Halloween Kills is a horror sequel that very much plays to the template of a franchise follow-on – at least for most of its running time.

After the phenomenal success of 2019’s Halloween movie, that took us back to the roots of the enduring franchise and moved Jamie Lee Curtis as Laurie Strode right back into the spotlight, two further films in the series were quickly greenlit. This is the first of them, a direct follow-on to its immediate predecessor, that comes bundled with the necessary explaining for those who aren’t up to date with it all.

A lot of explaining, in fact. We get elements of the original film explained, chunks of the last movie, and characters who wrapped into 1970s era of the series are (re)introduced to us. On the plus side, it means you can go in with no foreknowledge. On the minus side, it’s a bit of an information dump, albeit liberally spread out.

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The guts – chortle – are still the same. Michael Myers wears a mask, and kills people. People try to stop him, and – spoiler – are invariably unsuccessful. The one person who continually tends to be left standing, even though she’s carted off to hospital at the start of this one, is Strode.

Penned by David Gordon Green, Scott Teems and Danny McBride, the bulk of Halloween Kills plays very much to a traditional horror sequel playbook. It’s more of the same, in this case barely nudging the story forward an inch across its hour-and-three-quarters running time. There’s an element of rinse and repeat about this. Green also directs, and he stages a series of scenes where we’re introduced to people, usually with a nice shot of their shoes. Then at some point Michael Myers is dropped in. He walks around like a Terminator, and for much of the film people struggle to lay a glove on him. We instead get a growing collection of gruesome, sometimes imaginative kills. Then in come some more characters and it stars again.

It feels like someone having a play if anything, and that in itself is no bad thing. Green is absolutely at home in staging his horror sequences, and tied to the never-less-than-excellent score from Cody Carpenter, John Carpenter and Daniel A Davies, it’s solidly entertaining shlock.

But there are only occasional flashes of ambition, and that’s really a pity that they don’t hang around long. There’s a sequence as the film progresses where an angry mob starts to come together, along with an angry mob hive mind. This felt interesting, and quickly built, but the gaze of the film is less on ideas such as that, and more on getting us to the next kill. I’d also suggest that giving top billing to Jamie Lee Curtis here is disingenuous: if anything, I felt her screentime in Halloween Kills amounts to a generous cameo, and she’s very much missed.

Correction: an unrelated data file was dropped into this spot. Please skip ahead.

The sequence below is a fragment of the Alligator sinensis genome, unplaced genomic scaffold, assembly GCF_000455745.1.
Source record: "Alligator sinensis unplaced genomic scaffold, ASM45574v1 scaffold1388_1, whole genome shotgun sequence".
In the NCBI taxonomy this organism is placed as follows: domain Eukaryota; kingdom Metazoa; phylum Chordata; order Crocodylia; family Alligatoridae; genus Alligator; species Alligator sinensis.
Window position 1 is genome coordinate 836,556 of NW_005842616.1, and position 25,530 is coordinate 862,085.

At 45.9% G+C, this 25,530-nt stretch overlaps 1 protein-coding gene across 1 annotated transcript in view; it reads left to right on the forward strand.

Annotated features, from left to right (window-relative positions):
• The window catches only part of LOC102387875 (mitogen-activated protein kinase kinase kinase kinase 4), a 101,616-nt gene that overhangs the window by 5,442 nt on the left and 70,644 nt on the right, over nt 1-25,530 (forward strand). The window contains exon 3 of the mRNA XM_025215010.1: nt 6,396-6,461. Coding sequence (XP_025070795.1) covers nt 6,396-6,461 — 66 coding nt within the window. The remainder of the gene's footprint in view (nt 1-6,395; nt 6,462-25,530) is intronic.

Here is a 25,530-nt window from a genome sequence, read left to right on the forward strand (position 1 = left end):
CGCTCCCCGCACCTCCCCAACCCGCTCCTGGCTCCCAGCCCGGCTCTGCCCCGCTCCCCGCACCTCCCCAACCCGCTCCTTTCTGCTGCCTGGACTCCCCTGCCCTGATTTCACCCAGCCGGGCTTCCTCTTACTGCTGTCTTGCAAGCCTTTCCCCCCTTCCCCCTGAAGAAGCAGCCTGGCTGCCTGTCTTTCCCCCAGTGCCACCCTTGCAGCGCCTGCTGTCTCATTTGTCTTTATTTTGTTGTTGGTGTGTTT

On the plus side, this does give a bit more space to the wonderful Judy Greer, and her splendid Christmas jumper. Furthermore, I though a sequence up front setting the scene from back in the 1970s was terrific. There are numerous positives in a horror film very keen to entertain you.

Yet the film is nonetheless undercut too by the fact that it’s pretty well known that there’s another movie a year down the line. That it can’t do anything that won’t leave the main characters on the bench for that one. As such, it gets to the point where it feels as if you could douse Michael Myers with acid, stab him with a trident, shoot him 15 times in the brain and lock him in a room with Boris Johnson, and he’d still walk out unaltered. That robs the film of genuine peril, and what you get from it is down to how much you enjoy an old-fashioned slasher movie.

I quite like them, and was never bored during this. But I never shook the feeling that it takes for granted more of the goodwill than it earns.

Halloween Kills arrives in cinemas on October 15th.

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